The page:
The Circular Economy – What is it?

Hearing a good deal about the ‘circular economy’ recently I thought it a good idea to go and find out more about it.

In my field, offshore renewable energy, stakeholders increasingly request details of decommissioning plans and re-cycling strategies at an early stage of development. After all the mindsets driving renewable energy and sustainability are closely entwined.

Here is what I learned, as Stephen Sykes talked us through the reality.

There was good reason for the ‘oil age’ as one barrel of was equivalent to a decade’s worth of output from as single worker.   However, earth overshoot day, during which consumption rates match the time taken to replenish earth’s resources, occurred on 1 August – and it is getting earlier every year. Our ‘linear’ economy chuck- away lifestyle coupled with population growth is rapidly depleting the planet.

Ellen Macarthur, the round the world yachtswoman, whom I’d come across as a champion of renewable energy a decade ago during my time at eon, is now promoting the cause: and forcefully reminding us that the earth’s resources are indeed finite.

‘Closing the loop’, to avoid running out of essentials, will entail viewing production in -the- round and designing in re-usability from the outset. Examples range from fridges to electric cars, wind turbines and electrical infrastructure.

Large companies have strategies based around Corporate Social reporting (CSR), but imminent recycling targets raised from 40%. to 65% for business, will likely provide a wake up for the waste industry.  We learned that the chemical industry never thought in terms of waste but ‘by-products’ which could be profitable and gave examples where the change was monetised via clever innovation, including the extraction of metals from car exhausts, and then sold at an attractive return.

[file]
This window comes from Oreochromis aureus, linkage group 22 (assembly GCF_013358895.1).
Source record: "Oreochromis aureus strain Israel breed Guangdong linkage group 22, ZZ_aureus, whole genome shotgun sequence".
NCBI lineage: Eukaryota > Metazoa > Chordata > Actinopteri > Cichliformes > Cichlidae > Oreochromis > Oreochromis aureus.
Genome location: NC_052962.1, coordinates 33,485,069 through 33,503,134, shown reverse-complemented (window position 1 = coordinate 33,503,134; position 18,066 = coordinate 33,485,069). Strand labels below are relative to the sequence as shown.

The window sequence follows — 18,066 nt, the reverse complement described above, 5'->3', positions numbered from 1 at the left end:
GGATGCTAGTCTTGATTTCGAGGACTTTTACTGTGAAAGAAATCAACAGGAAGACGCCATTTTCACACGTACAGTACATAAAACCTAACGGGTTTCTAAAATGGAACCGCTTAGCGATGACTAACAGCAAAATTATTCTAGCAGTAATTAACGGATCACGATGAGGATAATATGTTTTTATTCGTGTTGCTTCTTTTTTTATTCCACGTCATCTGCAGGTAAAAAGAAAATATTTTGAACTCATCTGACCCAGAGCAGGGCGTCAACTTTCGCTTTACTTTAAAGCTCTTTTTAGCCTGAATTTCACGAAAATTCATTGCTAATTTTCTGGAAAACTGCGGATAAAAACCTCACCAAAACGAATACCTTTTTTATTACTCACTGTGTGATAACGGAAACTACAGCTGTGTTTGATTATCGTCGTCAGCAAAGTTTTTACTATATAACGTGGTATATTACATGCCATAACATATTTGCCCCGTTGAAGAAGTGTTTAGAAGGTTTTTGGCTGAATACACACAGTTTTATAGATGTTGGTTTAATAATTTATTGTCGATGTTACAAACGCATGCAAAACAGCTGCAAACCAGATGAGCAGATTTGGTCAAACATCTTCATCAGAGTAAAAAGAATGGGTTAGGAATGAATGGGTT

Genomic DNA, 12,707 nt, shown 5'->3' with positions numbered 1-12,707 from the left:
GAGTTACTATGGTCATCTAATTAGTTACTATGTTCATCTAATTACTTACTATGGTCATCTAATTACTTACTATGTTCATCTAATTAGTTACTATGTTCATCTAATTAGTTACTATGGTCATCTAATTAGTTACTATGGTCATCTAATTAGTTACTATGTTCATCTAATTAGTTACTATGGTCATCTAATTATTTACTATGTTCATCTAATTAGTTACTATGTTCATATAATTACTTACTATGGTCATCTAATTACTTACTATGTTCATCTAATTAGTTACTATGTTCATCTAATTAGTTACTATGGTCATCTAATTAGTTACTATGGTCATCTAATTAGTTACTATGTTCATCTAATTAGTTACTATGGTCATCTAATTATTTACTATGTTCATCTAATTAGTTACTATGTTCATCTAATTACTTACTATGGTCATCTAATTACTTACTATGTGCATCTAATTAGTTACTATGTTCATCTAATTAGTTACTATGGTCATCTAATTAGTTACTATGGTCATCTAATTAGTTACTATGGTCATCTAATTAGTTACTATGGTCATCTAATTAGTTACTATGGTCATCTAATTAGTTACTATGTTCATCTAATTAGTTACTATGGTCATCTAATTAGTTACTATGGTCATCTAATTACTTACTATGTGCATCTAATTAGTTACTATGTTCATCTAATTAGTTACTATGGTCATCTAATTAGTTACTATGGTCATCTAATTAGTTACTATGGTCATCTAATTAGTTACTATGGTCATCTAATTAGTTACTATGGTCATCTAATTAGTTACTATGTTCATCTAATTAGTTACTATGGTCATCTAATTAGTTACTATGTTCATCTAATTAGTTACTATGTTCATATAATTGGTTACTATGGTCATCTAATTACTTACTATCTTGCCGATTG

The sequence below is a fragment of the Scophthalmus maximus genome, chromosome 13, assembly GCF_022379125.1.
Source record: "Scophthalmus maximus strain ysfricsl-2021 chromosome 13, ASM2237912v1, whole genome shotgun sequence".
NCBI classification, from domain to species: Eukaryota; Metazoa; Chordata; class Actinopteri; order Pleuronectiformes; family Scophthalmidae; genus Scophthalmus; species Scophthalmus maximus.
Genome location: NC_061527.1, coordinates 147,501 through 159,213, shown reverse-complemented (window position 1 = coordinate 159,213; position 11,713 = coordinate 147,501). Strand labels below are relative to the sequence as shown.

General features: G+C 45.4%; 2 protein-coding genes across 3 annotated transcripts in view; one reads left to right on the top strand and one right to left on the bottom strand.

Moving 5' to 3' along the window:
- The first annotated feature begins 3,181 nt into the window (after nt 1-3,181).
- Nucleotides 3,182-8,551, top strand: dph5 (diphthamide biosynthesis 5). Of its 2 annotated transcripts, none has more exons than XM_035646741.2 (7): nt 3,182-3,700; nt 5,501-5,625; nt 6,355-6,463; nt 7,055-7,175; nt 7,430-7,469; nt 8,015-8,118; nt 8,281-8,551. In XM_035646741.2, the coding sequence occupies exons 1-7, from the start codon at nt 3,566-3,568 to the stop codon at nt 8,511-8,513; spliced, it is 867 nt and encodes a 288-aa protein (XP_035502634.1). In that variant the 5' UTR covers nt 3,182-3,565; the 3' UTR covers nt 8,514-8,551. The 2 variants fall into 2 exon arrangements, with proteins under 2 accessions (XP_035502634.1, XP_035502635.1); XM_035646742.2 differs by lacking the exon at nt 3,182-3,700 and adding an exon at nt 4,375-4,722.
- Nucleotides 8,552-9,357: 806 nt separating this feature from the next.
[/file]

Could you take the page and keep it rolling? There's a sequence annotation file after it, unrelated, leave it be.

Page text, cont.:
Readers may find this of interest:

Hydrogen – for business

Green options, such as using hydrogen to avoid emission penalties are already happening in construction. Tender requirements – which will only get more demanding as will inevitably happen in Manchester the: worlds-first-industrial-city-leads-fourth-revolution will help drive the process forward and include bodies such as hospitals the universities and of course government itself.

The transition is likely to be gradual as business models evolve , stakeholders engage and customers react The trend is Europe- wide

Whatever happens the UK will play its part.